Huawei founder denies spying for China

Sangeetha Amarthalingam / Khmer Times No Comments Share:
China has no access to Huawei’s data, CEO Ren Zhengfei stresses. Supplied

As Huawei Technology Ltd languishes in the spotlight; its founder and CEO, Ren Zhengfei, has stepped out from the background to set the record straight – the company does not allow the Chinese government access to its customer data.

In a rare public appearance, Mr Ren reportedly said Huawei would not permit the Chinese government access, even if it requested for it, thus beating down US allegations that the telecommunications company was spying on behalf of its government.

A leading telecommunications company in China, Huawei has been under intense stress after the arrest of its chief financial officer and the CEO’s daughter, Meng Wanzhou, in Canada for alleged fraudulent payments that infringed US sanctions.

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She was granted bail by Canadian courts, but the US wants her extradition to try her for claims that she misled banks about the relationship between Huawei and Hong Kong telecom equipment seller Skycom Tech Co., which had done business with Iran, as the UK-based Guardian reported.

The situation was compounded with the arrest of a Huawei employee in Poland, who is alleged to have spied on the Polish government for China. He has been sacked by Huawei, which claims to have no connections to him.

According to CNBC, the 74-year-old Huawei CEO told a media conference in Shenzhen, China on Tuesday (Jan.16): “When it comes to cyber security and privacy protection, we are committed to side with our customers. We will never harm any nation or any individual.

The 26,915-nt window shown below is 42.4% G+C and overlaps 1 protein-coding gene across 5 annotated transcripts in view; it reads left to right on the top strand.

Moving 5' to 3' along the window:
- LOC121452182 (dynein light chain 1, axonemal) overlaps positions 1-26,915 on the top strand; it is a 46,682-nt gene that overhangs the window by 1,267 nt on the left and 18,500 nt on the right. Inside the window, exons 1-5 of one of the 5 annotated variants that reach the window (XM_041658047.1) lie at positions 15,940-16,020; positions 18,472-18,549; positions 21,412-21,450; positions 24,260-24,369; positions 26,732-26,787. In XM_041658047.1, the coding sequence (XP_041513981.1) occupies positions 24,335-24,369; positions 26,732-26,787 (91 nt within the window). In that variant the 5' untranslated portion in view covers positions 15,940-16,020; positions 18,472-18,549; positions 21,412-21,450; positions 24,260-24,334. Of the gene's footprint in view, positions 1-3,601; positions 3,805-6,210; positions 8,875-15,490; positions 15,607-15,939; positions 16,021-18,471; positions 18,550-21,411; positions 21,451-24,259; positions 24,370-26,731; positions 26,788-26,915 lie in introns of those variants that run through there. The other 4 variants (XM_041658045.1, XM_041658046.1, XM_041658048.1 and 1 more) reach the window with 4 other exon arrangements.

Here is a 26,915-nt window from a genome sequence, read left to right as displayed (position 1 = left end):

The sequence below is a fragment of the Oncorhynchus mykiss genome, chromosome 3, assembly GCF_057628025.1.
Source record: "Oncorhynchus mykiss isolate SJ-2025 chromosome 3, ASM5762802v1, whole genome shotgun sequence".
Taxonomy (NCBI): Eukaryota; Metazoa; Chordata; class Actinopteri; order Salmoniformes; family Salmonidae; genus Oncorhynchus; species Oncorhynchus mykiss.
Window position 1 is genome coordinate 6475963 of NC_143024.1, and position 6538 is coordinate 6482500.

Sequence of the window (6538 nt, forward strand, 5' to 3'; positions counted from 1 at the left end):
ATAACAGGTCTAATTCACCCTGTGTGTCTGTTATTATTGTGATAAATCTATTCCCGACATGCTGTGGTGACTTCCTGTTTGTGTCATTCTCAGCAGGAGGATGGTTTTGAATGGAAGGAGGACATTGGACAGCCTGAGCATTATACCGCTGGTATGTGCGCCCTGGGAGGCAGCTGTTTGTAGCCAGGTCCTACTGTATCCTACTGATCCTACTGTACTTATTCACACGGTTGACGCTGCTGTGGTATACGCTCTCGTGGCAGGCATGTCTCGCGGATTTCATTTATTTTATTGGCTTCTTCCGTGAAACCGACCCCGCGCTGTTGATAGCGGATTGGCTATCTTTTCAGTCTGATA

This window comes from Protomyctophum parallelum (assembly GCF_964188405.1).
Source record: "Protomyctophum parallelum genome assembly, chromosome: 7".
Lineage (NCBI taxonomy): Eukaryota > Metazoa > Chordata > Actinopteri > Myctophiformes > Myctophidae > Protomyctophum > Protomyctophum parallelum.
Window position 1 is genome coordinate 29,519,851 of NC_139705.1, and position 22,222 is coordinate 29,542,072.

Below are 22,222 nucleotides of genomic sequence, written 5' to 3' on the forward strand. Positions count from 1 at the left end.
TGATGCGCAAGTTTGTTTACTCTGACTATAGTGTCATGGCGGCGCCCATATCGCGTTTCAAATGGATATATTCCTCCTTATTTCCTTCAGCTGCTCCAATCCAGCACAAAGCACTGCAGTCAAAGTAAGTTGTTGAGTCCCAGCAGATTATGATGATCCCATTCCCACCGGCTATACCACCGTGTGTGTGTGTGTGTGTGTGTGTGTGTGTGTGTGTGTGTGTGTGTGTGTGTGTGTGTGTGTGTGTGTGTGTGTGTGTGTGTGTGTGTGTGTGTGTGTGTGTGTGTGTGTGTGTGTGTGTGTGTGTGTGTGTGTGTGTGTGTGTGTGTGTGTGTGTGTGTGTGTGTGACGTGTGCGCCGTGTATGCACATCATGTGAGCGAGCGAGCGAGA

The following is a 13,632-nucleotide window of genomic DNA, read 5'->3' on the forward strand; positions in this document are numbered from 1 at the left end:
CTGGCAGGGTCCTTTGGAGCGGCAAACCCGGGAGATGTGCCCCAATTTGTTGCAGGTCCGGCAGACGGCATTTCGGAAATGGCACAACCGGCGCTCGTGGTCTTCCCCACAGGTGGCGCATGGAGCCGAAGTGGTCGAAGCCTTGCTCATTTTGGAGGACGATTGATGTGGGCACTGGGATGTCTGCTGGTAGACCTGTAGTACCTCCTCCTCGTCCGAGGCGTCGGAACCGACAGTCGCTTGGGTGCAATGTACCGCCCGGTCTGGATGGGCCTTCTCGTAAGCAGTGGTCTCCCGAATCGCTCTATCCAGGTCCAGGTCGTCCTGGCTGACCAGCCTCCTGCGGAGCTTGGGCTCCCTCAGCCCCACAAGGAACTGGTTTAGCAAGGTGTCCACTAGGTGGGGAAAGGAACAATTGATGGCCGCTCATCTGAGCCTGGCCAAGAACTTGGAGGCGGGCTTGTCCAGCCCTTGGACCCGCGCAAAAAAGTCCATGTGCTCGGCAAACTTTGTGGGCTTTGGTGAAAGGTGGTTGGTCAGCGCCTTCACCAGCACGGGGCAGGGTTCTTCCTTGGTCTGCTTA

“China’s ministry of foreign affairs has officially clarified that no law in China requires any company to install mandatory “back doors”. Huawei and … [ I personally] have never received any request from any government to provide improper information.”

Some of the anxiety about Huawei stems from Mr Ren’s affiliation with the communist government: as a party member, and his early years as a soldier with the People’s Liberation Army.

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However, he stressed that although he loves his country and supports the party, “I will not do anything to harm the world,” Bloomberg reported him saying. “I don’t see a close connection between my personal political beliefs and the businesses of Huawei.”

Apart from being blocked from selling equipment to the US by President Trump’s government, CNBC noted that the company has also been excluded from supplying components for 5G mobile internet networks to Australia, New Zealand and Japan by the respective countries.

Nevertheless, Mr Ren praised Mr Trump, whom he called “bold” for the US tax cuts, and believes that he is a “great president”, as CNBC reported.

Mr Ren notes the impact on the company in its 2019 financial year, forecasting its top-line growth to be below 20 percent; that’s $125 billion as opposed to $100 billion in 2018.

He said that Huawei is not a public company, and is not concerned about “‘beautiful earnings reports.”

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“If they don’t want Huawei to be in some markets, we can scale down a bit. As long as we can survive and feed our employees, there’s a future for us.”

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